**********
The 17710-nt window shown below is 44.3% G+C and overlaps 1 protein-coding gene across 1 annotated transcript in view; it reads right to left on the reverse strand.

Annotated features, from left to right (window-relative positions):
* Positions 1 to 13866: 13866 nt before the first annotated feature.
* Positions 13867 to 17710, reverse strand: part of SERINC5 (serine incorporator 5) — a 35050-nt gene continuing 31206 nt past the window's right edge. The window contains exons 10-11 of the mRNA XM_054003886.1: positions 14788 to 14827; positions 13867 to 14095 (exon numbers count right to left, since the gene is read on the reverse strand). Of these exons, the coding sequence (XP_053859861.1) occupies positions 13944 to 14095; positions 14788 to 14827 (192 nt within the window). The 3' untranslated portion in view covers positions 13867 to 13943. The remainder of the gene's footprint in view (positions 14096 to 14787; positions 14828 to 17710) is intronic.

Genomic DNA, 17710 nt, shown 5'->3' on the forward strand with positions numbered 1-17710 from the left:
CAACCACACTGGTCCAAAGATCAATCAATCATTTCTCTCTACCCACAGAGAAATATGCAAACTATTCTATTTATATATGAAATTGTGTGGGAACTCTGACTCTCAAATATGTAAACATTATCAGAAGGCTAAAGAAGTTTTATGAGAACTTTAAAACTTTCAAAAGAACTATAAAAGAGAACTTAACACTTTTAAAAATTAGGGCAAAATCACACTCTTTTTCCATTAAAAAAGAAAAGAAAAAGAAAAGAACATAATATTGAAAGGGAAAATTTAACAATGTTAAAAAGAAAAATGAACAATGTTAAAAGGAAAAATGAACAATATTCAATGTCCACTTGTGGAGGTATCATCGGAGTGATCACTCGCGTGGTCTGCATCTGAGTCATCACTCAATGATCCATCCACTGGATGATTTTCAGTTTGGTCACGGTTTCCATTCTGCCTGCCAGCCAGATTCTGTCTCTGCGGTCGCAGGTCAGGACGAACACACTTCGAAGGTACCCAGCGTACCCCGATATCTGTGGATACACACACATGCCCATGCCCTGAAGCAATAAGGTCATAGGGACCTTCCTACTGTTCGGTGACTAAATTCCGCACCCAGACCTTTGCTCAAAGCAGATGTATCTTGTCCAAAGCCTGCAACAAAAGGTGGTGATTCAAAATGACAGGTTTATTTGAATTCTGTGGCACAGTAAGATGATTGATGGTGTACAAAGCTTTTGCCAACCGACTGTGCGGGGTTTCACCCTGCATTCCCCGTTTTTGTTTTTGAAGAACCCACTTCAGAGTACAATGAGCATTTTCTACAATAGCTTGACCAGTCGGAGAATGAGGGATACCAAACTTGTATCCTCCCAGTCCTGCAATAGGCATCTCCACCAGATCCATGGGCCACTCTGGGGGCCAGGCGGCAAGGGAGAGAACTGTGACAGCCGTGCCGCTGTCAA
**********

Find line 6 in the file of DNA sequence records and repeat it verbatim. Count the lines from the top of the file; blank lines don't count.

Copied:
CAACCACACTGGTCCAAAGATCAATCAATCATTTCTCTCTACCCACAGAGAAATATGCAAACTATTCTATTTATATATGAAATTGTGTGGGAACTCTGACTCTCAAATATGTAAACATTATCAGAAGGCTAAAGAAGTTTTATGAGAACTTTAAAACTTTCAAAAGAACTATAAAAGAGAACTTAACACTTTTAAAAATTAGGGCAAAATCACACTCTTTTTCCATTAAAAAAGAAAAGAAAAAGAAAAGAACATAATATTGAAAGGGAAAATTTAACAATGTTAAAAAGAAAAATGAACAATGTTAAAAGGAAAAATGAACAATATTCAATGTCCACTTGTGGAGGTATCATCGGAGTGATCACTCGCGTGGTCTGCATCTGAGTCATCACTCAATGATCCATCCACTGGATGATTTTCAGTTTGGTCACGGTTTCCATTCTGCCTGCCAGCCAGATTCTGTCTCTGCGGTCGCAGGTCAGGACGAACACACTTCGAAGGTACCCAGCGTACCCCGATATCTGTGGATACACACACATGCCCATGCCCTGAAGCAATAAGGTCATAGGGACCTTCCTACTGTTCGGTGACTAAATTCCGCACCCAGACCTTTGCTCAAAGCAGATGTATCTTGTCCAAAGCCTGCAACAAAAGGTGGTGATTCAAAATGACAGGTTTATTTGAATTCTGTGGCACAGTAAGATGATTGATGGTGTACAAAGCTTTTGCCAACCGACTGTGCGGGGTTTCACCCTGCATTCCCCGTTTTTGTTTTTGAAGAACCCACTTCAGAGTACAATGAGCATTTTCTACAATAGCTTGACCAGTCGGAGAATGAGGGATACCAAACTTGTATCCTCCCAGTCCTGCAATAGGCATCTCCACCAGATCCATGGGCCACTCTGGGGGCCAGGCGGCAAGGGAGAGAACTGTGACAGCCGTGCCGCTGTCAA